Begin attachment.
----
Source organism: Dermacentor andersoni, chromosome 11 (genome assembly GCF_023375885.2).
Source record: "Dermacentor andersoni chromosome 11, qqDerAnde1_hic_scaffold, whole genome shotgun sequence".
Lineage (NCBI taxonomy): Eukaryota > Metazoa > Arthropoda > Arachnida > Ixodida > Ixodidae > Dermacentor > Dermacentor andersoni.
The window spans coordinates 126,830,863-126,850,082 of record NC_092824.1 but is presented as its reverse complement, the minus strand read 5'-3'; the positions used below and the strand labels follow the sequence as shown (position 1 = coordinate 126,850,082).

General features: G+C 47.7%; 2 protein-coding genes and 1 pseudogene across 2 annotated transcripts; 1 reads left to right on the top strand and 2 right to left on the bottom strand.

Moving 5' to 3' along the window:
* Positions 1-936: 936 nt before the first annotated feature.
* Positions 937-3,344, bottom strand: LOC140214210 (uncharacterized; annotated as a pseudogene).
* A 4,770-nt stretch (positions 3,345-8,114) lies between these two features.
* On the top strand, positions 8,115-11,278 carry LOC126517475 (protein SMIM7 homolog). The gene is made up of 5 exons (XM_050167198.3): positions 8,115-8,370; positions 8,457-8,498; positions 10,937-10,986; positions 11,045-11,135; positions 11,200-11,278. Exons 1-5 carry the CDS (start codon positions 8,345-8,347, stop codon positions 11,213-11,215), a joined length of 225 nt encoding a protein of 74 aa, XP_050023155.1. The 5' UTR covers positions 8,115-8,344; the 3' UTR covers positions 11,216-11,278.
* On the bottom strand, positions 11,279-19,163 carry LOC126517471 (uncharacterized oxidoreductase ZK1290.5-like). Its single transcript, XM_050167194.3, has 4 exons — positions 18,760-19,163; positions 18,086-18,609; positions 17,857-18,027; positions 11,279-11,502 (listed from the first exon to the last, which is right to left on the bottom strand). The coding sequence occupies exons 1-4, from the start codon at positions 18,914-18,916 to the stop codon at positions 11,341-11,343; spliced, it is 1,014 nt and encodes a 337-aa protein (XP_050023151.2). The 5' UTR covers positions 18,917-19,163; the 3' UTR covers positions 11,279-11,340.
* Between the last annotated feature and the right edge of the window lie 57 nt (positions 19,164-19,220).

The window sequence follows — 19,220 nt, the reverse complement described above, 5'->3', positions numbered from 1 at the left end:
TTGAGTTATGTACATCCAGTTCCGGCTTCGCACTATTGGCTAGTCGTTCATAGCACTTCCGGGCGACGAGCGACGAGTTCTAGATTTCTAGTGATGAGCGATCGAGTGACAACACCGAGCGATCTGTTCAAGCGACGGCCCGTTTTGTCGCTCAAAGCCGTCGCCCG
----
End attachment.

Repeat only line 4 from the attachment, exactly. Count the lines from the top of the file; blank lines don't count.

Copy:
The window spans coordinates 126,830,863-126,850,082 of record NC_092824.1 but is presented as its reverse complement, the minus strand read 5'-3'; the positions used below and the strand labels follow the sequence as shown (position 1 = coordinate 126,850,082).